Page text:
- Dhaval Dave & Robert Kaestner, 2009. "Health insurance and ex ante moral hazard: evidence from Medicare," International Journal of Health Economics and Management, Springer, vol. 9(4), pages 367-390, December.
- Dhaval Dave & Robert Kaestner, 2006. "Health Insurance and Ex Ante Moral Hazard: Evidence from Medicare," NBER Working Papers 12764, National Bureau of Economic Research, Inc.
- Timothy Halliday, 2006. "The Impact of Aggregate and Idiosyncratic Income Shocks on Health Outcomes: Evidence from the PSID," Working Papers 200606, University of Hawaii at Manoa, Department of Economics.
- Xin Xu & Robert Kaestner, 2010. "The Business Cycle and Health Behaviors," NBER Working Papers 15737, National Bureau of Economic Research, Inc.
- Peter Groothuis & Paul Gabriel, 2010. "Positive assortative mating and spouses as complementary factors of production: a theory of labour augmentation," Applied Economics, Taylor & Francis Journals, vol. 42(9), pages 1101-1111.
- Paul Gabriel & Peter Groothuis, 2005. "Positive Assortative Mating and Spouses as Complementary Factors of Production: A Theory of Labor Augmentation," Working Papers 05-14, Department of Economics, Appalachian State University.
- Darius Lakdawalla & Tomas Philipson & Jay Bhattacharya, 2005. "Welfare-Enhancing Technological Change and the Growth of Obesity," American Economic Review, American Economic Association, vol. 95(2), pages 253-257, May.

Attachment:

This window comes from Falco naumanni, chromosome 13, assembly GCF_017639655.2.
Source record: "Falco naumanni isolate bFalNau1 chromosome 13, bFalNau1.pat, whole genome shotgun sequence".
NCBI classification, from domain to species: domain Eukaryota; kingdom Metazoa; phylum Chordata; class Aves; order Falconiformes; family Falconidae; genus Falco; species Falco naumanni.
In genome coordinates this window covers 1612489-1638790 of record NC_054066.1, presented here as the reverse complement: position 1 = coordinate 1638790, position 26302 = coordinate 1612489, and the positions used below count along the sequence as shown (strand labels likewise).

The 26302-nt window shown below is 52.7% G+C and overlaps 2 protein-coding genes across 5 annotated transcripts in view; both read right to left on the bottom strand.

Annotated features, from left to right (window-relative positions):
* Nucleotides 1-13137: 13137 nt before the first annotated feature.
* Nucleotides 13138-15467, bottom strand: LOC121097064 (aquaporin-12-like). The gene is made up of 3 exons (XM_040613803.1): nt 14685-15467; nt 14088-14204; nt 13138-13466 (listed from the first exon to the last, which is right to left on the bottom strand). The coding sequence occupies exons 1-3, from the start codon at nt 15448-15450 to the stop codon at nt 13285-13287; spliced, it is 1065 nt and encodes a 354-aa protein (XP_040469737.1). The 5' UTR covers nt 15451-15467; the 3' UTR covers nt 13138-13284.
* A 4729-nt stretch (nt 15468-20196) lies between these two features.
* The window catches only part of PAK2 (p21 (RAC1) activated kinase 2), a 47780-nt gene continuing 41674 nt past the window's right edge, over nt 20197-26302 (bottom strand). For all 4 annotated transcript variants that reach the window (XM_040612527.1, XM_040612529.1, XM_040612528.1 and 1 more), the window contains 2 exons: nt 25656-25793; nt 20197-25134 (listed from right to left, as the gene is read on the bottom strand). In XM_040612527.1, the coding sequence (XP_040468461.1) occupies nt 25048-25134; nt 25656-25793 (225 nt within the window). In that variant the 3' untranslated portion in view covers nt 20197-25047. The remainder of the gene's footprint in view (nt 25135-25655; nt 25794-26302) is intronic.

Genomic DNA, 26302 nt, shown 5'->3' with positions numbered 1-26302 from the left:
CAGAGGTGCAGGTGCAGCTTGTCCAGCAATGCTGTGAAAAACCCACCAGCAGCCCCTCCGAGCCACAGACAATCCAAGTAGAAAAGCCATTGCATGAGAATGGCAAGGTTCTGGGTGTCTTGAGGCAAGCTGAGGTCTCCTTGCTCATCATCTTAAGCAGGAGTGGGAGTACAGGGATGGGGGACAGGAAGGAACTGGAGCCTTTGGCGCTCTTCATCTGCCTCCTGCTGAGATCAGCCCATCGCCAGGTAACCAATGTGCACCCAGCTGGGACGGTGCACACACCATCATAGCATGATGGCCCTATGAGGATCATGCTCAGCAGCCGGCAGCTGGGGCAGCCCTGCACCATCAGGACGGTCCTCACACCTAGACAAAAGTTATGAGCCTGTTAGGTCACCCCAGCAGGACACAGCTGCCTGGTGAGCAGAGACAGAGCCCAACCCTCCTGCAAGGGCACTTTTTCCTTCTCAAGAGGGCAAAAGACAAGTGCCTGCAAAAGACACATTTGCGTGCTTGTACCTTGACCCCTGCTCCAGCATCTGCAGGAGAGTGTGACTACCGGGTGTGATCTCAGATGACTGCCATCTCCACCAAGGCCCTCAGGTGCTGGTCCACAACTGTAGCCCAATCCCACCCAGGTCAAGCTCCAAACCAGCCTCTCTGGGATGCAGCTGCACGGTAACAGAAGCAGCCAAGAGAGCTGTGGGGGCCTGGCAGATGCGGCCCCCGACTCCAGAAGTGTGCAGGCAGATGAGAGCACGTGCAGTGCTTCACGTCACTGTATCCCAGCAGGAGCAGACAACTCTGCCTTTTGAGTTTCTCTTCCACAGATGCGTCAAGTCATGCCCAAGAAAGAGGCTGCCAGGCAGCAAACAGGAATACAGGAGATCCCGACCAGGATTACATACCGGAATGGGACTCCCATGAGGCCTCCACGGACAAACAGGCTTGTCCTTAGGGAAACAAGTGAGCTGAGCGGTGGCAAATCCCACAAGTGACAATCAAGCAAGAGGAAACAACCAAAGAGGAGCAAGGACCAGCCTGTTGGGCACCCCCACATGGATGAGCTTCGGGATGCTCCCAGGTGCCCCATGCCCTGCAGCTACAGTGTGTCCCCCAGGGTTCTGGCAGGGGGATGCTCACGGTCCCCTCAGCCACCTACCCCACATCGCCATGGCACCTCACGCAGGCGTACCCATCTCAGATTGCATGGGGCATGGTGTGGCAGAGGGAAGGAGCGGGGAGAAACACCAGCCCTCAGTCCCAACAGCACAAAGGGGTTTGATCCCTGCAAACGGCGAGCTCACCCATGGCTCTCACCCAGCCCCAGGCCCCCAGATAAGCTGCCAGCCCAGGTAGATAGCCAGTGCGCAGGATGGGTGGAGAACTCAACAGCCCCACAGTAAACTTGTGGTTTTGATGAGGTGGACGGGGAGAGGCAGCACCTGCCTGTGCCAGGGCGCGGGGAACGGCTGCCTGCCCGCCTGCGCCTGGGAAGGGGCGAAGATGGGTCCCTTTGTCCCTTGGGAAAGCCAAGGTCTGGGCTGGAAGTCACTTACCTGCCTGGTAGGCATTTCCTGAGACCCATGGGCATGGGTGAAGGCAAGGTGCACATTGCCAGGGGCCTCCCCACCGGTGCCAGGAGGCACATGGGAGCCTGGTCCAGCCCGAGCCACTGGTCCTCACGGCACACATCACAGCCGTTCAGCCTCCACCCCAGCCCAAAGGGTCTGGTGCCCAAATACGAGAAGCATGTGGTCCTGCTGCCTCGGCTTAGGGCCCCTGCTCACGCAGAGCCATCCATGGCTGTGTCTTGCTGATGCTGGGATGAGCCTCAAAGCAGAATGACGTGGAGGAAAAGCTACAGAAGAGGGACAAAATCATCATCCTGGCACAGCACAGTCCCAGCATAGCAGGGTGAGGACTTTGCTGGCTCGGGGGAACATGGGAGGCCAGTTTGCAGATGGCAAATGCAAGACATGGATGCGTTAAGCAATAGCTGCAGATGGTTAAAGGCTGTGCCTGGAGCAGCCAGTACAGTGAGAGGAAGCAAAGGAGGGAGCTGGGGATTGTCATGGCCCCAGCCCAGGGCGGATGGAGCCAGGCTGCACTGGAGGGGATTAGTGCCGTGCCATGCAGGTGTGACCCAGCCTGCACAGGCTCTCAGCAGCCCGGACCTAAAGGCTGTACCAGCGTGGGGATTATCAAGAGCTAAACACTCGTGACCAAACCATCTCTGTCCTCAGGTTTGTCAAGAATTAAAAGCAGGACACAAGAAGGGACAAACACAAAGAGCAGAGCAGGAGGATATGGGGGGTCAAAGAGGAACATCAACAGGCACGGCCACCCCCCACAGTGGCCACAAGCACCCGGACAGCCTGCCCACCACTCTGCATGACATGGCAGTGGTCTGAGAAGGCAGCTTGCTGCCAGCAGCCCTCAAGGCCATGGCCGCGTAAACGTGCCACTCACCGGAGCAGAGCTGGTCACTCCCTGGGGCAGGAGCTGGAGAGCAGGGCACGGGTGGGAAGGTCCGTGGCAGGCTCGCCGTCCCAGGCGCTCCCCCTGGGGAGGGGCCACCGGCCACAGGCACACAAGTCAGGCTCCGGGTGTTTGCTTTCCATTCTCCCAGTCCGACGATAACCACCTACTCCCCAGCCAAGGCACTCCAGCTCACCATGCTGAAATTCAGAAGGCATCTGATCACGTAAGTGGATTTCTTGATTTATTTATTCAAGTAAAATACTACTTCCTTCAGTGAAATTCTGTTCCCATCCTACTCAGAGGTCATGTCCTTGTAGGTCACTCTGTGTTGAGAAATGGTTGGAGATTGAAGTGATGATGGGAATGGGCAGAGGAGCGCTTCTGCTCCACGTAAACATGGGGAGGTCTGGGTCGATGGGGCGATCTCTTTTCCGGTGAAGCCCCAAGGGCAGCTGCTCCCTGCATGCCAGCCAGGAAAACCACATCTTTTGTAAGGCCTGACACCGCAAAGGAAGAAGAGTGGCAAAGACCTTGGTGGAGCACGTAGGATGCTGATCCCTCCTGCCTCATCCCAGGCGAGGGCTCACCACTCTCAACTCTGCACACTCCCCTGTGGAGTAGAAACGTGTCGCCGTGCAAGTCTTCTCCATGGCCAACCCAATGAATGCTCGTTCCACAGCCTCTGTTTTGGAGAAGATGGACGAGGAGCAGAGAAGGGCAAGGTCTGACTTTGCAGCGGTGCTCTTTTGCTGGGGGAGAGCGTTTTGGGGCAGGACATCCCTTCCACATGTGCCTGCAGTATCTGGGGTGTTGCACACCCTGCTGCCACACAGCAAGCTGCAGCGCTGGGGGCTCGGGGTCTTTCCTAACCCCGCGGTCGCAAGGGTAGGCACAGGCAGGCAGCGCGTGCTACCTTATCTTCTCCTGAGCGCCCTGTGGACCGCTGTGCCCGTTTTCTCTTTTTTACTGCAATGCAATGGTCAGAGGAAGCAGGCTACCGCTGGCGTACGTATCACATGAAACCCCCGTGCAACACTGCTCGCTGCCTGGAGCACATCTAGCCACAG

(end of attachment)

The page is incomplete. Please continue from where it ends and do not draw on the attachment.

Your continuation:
- Neumayer, Eric, 2004. "Recessions lower (some) mortality rates:: evidence from Germany," Social Science & Medicine, Elsevier, vol. 58(6), pages 1037-1047, March. Full references (including those not matched with items on IDEAS)
When requesting a correction, please mention this item's handle: RePEc:eee:socmed:v:93:y:2013:i:c:p:11-20. See general information about how to correct material in RePEc.
For technical questions regarding this item, or to correct its authors, title, abstract, bibliographic or download information, contact: (Dana Niculescu)
If you have authored this item and are not yet registered with RePEc, we encourage you to do it here. This allows to link your profile to this item. It also allows you to accept potential citations to this item that we are uncertain about.
If references are entirely missing, you can add them using this form.
If the full references list an item that is present in RePEc, but the system did not link to it, you can help with this form.
If you know of missing items citing this one, you can help us creating those links by adding the relevant references in the same way as above, for each refering item. If you are a registered author of this item, you may also want to check the "citations" tab in your profile, as there may be some citations waiting for confirmation.
Please note that corrections may take a couple of weeks to filter through the various RePEc services.